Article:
Hackerspace intro: Foothills Community Workshop in Granite Falls NC

[Rich Goldner] sent in this walkthrough of the Foothills Community Workshop in Granite Falls N.C. Taken during their open house, [Rich] gives us the grand tour showing off the different areas including the HAM station, electronics station, collective work areas, the machine shop, and wood shop.

Though you can see some of the areas are still being put together, their space looks really cool. They have about 3,500 square feet in an old mill. They started with four very enthusiastic individuals who rented the space and set out to build a workshop. Since then, they’ve added 17 more people. Not too bad considering the town population there is only about 5,000.
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One console to rule them all

[Bacteria] retro console modder extraordinaire, is back at it with a rather massive project. “Unity”(originally Dubbed Alpha Omega), this will be a single unit that can play games from 20 different console systems. It will run from one power supply, have one video output, and strangely enough, one controller.

[Chris Downing] was nice enough to tip us off to a video of the Unity controller in action.  The controller isn’t quite as bulky as we would have assumed with the extensive list of consoles it has to support, but that could be, in part, due to the fact that you actually swap out the brains for the controller for each system’s compatibility.

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Hackaday Links: June 3, 2012

When pigs fly…. close enough.

There are too many jokes to be made about this one. It’s a quadcopter made out of a dead cat. [Bert Jansen], the artist behind this, calls him Orville. He died from natural causes, and what better way to remember a feline friend that liked chasing birds?

Refurbishing an Apple ][

That thirty year old computer in your parent's attic isn't going to clean itself, is it? [Todd] put up a series of videos tearing down a 1982 Apple ][ plus, cleaning everything along the way, and doing a very nice demo of AppleSoft BASIC. This is where the revolution started, people.

Ohm sweet Ωhm

Cross stitch isn't for grandmothers anymore. Adafruit put up a cross stitch tutorial to go along with their resistor color code cross stitch kit. Now down to Hobby Lobby to find black cross stitch cloth and make the 'ol skull 'n wrenches.

Welcome! To the world of yesterday!

Boing Boing found an amazing cyberpunk photo spread that appeared in the Mondo 2000 'zine back around 1992 or 1993. Even when keeping in mind that this is a self-parody, it's still incredible. Hackers have laser pointers? And pagers?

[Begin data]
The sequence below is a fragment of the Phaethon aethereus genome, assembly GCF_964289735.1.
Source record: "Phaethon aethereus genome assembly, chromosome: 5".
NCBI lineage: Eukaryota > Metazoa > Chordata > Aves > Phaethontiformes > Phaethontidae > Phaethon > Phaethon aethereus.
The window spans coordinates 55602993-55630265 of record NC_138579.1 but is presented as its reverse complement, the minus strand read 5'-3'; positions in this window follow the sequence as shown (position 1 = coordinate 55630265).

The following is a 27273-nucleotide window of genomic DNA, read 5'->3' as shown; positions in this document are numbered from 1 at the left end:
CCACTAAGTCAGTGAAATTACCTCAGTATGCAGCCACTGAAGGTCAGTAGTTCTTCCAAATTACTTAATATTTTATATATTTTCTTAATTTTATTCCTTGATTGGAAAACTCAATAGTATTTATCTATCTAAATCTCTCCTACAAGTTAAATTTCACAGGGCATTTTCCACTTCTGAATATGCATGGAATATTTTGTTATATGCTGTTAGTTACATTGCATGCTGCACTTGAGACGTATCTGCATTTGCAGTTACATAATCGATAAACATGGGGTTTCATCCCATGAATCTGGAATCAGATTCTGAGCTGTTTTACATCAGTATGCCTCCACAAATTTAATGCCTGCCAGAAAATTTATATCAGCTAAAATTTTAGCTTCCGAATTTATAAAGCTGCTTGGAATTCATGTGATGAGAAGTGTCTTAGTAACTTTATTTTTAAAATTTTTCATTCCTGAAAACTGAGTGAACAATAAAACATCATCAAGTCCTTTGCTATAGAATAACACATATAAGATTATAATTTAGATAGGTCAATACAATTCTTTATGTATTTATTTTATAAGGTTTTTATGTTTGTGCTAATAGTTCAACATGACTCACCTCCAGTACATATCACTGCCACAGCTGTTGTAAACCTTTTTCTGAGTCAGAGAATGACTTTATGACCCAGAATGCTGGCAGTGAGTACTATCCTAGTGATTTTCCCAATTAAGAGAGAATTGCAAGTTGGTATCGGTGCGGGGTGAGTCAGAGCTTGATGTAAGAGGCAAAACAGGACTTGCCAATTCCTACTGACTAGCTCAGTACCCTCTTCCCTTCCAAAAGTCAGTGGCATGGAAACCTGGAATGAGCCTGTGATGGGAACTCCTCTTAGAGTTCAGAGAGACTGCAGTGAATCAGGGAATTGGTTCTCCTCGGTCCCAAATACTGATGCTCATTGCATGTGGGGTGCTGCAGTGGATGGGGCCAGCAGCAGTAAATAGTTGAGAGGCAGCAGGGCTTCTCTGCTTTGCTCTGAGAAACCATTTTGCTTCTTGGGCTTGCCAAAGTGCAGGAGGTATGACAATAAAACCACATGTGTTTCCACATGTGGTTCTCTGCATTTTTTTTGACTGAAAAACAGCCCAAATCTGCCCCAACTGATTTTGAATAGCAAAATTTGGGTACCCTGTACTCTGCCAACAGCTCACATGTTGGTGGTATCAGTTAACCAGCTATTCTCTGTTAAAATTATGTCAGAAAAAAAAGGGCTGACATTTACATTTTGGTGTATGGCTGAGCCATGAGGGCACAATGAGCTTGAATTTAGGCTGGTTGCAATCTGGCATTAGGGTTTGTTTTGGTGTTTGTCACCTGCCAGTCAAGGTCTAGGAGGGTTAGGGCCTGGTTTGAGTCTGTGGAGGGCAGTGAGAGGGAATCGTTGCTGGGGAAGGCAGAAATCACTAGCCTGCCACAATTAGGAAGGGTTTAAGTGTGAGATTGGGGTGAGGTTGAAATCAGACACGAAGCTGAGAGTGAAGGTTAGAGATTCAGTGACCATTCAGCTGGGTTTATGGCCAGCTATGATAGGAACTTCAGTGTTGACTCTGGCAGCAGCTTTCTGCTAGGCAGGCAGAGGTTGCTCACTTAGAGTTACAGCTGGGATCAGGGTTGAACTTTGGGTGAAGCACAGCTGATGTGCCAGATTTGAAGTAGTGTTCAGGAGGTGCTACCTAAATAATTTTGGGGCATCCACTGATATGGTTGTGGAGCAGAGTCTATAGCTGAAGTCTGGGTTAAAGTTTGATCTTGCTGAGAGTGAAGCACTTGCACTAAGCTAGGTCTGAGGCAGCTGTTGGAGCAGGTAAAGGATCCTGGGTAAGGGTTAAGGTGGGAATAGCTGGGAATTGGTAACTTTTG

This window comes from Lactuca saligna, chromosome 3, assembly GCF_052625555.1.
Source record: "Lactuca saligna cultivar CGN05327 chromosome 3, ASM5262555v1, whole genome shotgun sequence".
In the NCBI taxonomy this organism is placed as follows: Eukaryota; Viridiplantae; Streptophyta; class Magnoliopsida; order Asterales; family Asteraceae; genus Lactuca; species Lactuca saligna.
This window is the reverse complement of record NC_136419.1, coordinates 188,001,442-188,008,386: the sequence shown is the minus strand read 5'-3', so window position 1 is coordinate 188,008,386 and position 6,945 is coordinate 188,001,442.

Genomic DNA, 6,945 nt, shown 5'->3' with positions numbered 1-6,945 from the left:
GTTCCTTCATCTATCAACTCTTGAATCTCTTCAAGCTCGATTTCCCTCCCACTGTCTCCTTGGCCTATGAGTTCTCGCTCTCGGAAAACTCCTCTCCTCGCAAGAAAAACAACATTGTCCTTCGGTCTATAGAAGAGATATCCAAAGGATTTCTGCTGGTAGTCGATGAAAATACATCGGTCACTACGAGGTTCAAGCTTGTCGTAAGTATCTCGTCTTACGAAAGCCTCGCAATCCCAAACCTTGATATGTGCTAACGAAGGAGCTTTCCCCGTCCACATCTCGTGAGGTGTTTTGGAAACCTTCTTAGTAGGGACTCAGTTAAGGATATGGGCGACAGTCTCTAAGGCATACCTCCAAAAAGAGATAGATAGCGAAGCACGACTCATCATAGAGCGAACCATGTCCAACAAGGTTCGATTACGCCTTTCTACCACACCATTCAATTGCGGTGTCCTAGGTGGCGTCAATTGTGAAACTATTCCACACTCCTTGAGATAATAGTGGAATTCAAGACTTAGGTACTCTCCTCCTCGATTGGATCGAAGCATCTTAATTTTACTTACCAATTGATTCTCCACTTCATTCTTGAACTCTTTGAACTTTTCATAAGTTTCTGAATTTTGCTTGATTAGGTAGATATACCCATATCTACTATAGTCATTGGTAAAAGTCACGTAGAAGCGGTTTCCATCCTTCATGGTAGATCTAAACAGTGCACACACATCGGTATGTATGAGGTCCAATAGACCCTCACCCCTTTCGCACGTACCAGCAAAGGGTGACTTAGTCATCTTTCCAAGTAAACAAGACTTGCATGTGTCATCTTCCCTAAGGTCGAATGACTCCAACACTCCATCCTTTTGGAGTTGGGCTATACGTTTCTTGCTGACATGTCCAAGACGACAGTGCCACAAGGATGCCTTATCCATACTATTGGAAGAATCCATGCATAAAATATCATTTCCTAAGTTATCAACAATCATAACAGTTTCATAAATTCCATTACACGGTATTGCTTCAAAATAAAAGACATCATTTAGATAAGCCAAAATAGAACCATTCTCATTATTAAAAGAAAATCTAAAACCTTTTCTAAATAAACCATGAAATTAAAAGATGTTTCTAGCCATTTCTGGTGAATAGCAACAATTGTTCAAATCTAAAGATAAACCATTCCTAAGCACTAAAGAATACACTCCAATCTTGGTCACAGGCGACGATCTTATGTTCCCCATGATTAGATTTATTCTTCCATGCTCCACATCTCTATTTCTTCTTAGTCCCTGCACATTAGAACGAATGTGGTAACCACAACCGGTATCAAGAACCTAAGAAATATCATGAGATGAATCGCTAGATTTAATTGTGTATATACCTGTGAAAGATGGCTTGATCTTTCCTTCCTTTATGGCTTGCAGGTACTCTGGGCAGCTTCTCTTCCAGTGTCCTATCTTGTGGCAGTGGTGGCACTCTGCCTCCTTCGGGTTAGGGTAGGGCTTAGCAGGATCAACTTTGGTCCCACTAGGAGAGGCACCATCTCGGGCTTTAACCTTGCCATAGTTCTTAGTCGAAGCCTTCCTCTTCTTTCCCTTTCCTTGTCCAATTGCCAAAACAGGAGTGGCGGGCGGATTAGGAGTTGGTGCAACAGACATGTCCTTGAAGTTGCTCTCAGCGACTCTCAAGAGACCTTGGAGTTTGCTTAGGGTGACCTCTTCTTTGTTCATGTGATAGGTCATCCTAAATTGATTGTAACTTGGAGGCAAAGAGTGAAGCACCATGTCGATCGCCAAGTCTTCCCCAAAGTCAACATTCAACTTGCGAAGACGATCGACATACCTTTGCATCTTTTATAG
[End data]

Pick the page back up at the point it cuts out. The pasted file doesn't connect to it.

Making Arduino projects smaller

[Scott] caught wind of a way to shrinkify Arduino projects, so he turned an Arduino protoboard into an ATtiny85 programmer. As a neat bonus, [Scott] can use the attached breadboard to build circuits around the ’85.


Copying complex objects in wood

[Matthias], eminent woodworker he is, designed and built an awesome machine to make copies of just about any object imaginable. With a few scrap 2x4s, and a few bolts, screws, and skateboard bearings, you too can copy anything into a solid block of wood.

The theory of operations for [Matthias]‘ copy carver is mounting a router and ‘follower’ to the same piece of wood. Put that on an XY table with a rotation axis, and just about any object can be copied in wood or plastic. It’s not too dissimilar to a Dulplicarver, a routing machine meant to copy everything from gun stocks to guitar and violin bodies.

So far, [Matthias] has copied a rotary phone and a sadly non-functional wrench.  It’s the perfect follow-up for [Matthias]‘ 3 axis pantograph router that can copy and enlarge any random flat object you can throw at it.

via Make

Piping micrometer data to a VGA

[sspence] found himself in need of a way to push the data from his digital micrometer to a VGA panel for easy display. His micrometer had a data port, so he figured he could plug it into a micro controller and have that push data to a VGA. The micrometer spits out a 52 character data stream in reverse order, so he had to reassemble it in the correct order in software. After a bit of reverse engineering the funky data stream, he had an Arduino pulling the serial data. All that was left was the addition of a VGA shield for output.

He wanted to extend this a bit further though, so he added a foot switch and finger switch to allow for taking multiple measurements and display an average. In the end, he was left with a nice huge display for his micrometer that gave him exactly what he wanted.

We expect that someone will ask why he chose to use an arduino and a shield instead of designing a custom circuit with less components and cost. Our guess would be that his goal was to “generate bin numbers for gear sets” and he just needed an upgraded tool. His goal wasn’t to research design and implement the most efficient circuit. That being said, if anyone feels like designing a smaller package for this, feel free to share with the rest of us!

Building an RGB mood lamp using an IKEA Mylonit

[Toon Beerten] had been experimenting with LED lamp construction. He had already built a pretty neat pyramid of LEDs as a mood lamp but wanted something a little higher quality for his living room. He ran out and picked up an IKEA lamp, which you can see above. From the store, the lamp can only display one color, and has a clear construction. [Toon] wanted RGB and an opaque finish, so he sanded the lamp and built a custom circuit.

He tore out the lamp circuit and replaced it with his own, consisting of a 3W LED, a heatsink, and a PIC 16F628 (and the supporting components). The main circuit actually fits underneath the lamp pretty well. You can download the full schematics and code from his site if you’d like to replicate it.

As you can see in the video, the effect is quite nice.

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